Apparently the iSight is opened in "hog mode" by default. I suppose that
makes this issue a corner case and not a bug. :)
Apparently jonof and Ken Silverman have an OpenGL renderer for Build...that's
awesome work, guys! We're looking at integrating it with the icculus.org
tree if possible, so the Linux and Mac people can take a looksie at it, too.
We're bringing in Steven Fuller ("relnev") to do some UTPG hacking. Beyond
doing consistently quality work, I expect his mere presence will keep my ass
in gear to get the Mac and Linux ports done.
Unreal Tournament 2003:
Mac patch is out:
Unreal Tournament 2004:
The Mac version is now gold. Look for it in stores soon. Whew.
If you're installing the retail version (DVD or CD-ROM) on Linux, please
note the following:
1) If you don't have Joliet support in your kernel, the thing will ask
you to insert the disc and not be able to find it, and thus will just
keep prompting you to insert it. Rebuild your kernel with Joliet.
2) If you are on an amd64 chip running a 64-bit OS, you'll get the amd64
binaries installed. If you wanted the 32-bit ones, install on a 32-bit
OS or rip up the installer (email me for details on this).
3) amd64 build is broken for net play...win32 developer broke it right
before we went gold, but the fix is trivial. It'll be fixed soon.
In other news, I just learned the hard way what happens on Win64 when you
overflow your allocated stack space. Nothing. The process goes away, but
there's no warning to stdout, no "report this bug to Microsoft" button. If
you set up a SIGSEGV signal handler, that doesn't run. The process just
vanishes, and you go back to a command line without any explanation. Kinda
annoying. For the record, Linux and MacOS will both treat this as if you
overflowed a buffer (since that's basically what you're doing anyhow) and
Unreal's garbage collector uses an insane amount of stack space...it's not
unusual for it to go 4000 and more stack frames deep in recursion. MacOS
gives your process 512k of stack space by default, and this overflows it.
I'm not sure how much Linux gives you, but it was never a problem (at least,
I didn't have to tweak it manually like I did for Windows and Mac).
Call of Duty:
1.2 Patch is out! http://icculus.org/news/news.php?id=1861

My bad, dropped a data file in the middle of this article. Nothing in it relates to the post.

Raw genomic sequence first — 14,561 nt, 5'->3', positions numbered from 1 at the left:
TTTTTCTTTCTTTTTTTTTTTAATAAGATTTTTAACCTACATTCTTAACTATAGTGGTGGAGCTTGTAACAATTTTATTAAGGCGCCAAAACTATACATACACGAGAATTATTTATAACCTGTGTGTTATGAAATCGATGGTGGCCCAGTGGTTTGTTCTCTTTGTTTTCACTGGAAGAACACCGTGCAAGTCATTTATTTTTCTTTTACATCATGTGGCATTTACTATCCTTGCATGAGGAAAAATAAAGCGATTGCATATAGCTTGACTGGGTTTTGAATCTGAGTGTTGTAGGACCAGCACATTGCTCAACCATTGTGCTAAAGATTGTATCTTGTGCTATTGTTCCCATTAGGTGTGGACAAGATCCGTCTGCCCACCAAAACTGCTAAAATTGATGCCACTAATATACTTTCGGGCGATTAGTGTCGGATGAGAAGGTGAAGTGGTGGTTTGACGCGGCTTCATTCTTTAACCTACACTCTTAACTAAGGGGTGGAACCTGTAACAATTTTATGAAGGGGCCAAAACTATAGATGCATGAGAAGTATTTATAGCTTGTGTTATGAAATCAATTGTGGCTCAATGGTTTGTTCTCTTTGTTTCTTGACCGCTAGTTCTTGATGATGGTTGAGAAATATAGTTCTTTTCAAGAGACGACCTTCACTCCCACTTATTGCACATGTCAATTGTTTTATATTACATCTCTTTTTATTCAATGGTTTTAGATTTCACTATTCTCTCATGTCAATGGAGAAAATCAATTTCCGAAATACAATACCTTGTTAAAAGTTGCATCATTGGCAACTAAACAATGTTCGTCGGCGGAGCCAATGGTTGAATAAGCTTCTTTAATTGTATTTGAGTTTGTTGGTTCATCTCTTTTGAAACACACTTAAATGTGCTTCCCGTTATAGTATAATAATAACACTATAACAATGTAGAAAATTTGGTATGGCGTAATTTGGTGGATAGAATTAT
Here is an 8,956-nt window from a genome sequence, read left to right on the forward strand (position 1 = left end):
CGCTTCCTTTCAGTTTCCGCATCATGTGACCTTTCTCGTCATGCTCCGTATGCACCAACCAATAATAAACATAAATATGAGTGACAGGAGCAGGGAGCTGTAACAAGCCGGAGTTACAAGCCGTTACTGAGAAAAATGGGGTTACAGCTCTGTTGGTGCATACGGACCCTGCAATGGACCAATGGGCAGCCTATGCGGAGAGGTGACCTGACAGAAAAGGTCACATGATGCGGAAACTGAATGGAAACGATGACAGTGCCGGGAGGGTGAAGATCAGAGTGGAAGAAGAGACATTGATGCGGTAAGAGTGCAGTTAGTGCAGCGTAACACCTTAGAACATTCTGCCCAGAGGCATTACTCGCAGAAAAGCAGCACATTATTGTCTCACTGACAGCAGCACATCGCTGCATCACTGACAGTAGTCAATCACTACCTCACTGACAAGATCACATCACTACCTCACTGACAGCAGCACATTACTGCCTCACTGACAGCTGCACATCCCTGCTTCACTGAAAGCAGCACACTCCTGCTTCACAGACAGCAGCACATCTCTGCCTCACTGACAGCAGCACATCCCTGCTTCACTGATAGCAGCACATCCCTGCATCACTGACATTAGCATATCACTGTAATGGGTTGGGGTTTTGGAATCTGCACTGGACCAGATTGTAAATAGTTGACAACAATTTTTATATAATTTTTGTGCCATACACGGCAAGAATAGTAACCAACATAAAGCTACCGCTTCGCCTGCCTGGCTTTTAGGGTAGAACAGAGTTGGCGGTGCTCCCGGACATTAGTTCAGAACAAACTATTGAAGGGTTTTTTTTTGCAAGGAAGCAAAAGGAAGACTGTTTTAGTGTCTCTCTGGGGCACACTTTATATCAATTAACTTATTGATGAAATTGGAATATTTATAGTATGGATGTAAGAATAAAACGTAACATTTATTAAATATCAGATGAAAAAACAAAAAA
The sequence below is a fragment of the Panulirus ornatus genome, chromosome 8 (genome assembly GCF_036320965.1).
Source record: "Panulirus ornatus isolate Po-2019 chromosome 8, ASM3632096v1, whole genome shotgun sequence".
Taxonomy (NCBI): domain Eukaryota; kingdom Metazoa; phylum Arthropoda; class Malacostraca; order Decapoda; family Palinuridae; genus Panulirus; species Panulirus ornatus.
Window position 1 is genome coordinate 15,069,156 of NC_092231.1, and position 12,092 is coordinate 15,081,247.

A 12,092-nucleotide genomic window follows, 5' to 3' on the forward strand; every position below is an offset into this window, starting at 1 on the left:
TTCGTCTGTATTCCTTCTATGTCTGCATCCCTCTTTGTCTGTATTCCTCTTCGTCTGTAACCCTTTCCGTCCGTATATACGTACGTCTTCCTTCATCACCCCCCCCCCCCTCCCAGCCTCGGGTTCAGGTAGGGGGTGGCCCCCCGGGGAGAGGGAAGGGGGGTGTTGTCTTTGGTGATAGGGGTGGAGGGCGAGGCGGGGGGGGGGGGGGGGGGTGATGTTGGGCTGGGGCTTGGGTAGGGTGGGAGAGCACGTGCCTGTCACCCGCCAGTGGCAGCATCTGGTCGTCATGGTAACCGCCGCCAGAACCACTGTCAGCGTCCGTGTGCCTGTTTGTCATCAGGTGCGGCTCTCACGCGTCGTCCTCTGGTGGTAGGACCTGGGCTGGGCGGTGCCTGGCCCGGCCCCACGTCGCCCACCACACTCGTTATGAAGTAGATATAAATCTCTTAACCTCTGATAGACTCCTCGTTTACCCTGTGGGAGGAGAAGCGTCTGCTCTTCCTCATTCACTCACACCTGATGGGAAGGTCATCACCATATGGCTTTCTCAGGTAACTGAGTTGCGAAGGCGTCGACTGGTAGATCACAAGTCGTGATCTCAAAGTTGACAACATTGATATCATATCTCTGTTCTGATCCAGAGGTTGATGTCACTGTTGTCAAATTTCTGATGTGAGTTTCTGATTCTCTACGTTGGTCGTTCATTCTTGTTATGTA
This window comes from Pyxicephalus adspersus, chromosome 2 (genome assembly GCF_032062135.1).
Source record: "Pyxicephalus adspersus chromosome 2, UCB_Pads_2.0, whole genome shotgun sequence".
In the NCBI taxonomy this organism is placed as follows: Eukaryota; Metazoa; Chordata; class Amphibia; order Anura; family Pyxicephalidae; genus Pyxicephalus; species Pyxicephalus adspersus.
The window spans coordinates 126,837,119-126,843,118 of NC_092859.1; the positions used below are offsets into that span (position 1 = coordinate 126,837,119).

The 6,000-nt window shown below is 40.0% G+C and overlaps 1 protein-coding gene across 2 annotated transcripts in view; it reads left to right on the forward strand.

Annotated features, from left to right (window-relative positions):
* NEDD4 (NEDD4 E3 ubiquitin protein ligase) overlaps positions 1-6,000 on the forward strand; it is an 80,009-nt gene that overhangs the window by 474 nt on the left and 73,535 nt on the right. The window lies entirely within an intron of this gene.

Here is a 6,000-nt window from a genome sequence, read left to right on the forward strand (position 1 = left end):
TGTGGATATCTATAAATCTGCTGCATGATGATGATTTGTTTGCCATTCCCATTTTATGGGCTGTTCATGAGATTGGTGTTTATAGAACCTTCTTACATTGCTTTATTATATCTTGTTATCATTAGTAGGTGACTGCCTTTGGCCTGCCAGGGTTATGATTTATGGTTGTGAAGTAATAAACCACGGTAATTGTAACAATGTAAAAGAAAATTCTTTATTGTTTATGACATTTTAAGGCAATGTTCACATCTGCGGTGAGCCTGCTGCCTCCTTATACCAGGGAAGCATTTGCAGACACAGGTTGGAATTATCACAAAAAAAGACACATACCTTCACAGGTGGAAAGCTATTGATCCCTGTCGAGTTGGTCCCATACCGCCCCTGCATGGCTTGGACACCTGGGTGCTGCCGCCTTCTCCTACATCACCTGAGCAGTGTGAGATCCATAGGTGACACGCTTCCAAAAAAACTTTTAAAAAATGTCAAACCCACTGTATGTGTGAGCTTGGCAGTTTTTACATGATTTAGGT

Share the Pain demo for Linux now available:
There is likely going to be a retail boxed Linux version of P2:STP...do NOT
buy the Windows version yet. This should be announced soon if it happens.
Mac version will be coming soon...so, so busy right now...
Non-expiring version is out:
This one was built with gcc3, which fixed some other odd bugs, like some
static meshes being positioned incorrectly. You can see this in the first
mission ("Lighting the Torch"); the building you storm has a room with a
medpack floating in space in the original binaries. In this version, there's
a table under it.
I wonder if gcc3 would fix the falling-through-the-floor,
final-boss-won't-die, or platforms-kill-camera-view bugs in Serious Sam, too.
I'll have to check that someday.
(UPDATE: No, it doesn't. Oh well.)
The 2.0.0a patches for GNU/Linux and MacOSX are now available. Details are
I'm going to spoil Metroid: Zero Mission for you if you haven't finished it,
so if you plan to play through it, don't read this.
The Old Coot in me says: Is it just me, or have games gotten easier?
Seriously. Alan just leant me Zero Mission, and three hours and 24 minutes
later, I'm done. Granted, I only had a 61% item collection, but I'm not
interested in hardcore gathering...I don't imagine that anything other than
missile tanks are optional in this game (unlike the Varia suit in the
original, which I'm sure lots of people didn't find, and the wave beam, which
no one who expects to make it through Tourian alive picks up), so I can't
imagine I passed up anything interesting.
I plowed through Mother Brain and the (ahem) rest of the game without a
strategy guide, took almost no damage their entire game, and only died a few
times in the extended mothership romp. Now that I know my way through, I
could probably shave an hour off the run.
Now, here's the challenge. Go play though the game, unlock the original
Metroid, and try and beat THAT in three hours. I bet you can't, short of
the JUSTIN BAILEY cheat. The fact of the matter is that the original Metroid
was hard (insanely hard, at times). Are we afraid that today's gamers are
going to get too frustrated? Metroid 1 had no map, no waypoints, no clue as
to what was going on. If you played this back in the 80s when the closest
thing to GameFaqs.com was Nintendo Power and recess conversation, I bet you
walked right into Kraid's room without any clue you were about to get
stomped. I bet you not only didn't kill Ridley on your first try, but you
also ran out of missiles shooting at him. I firmly expect a remake of
Super Mario Brothers 1 to show up now where World 8 has no bottomless pits.
I bet you stared at the statues at the Tourian bridge and wondered what the
hell that was. The game might have been less, uh, cinematic, but it still
was extremely good at conveying its story.
And speaking of conveying story, Metroid Fusion is much better than Zero
Mission in this regard, too. Some things in ZM feel rushed (like, say, the
entire tacked-on Mothership sequence), and other things are confusing (was
Ridley just showing up on the planet when you first take the elevator to
Brinstar?) and others were interesting, but lacked followthrough (motherbrain
first "awakening" was basically awesome...I really wanted to feel a sense of
panic rising in the space pirates as Samus progressed.)...sometimes it's
better to say nothing, I guess.
Overall, I'd say Zero Mission is targetted at nostalgic players...it's a
very brief, watered-down memory of a childhood masterpiece.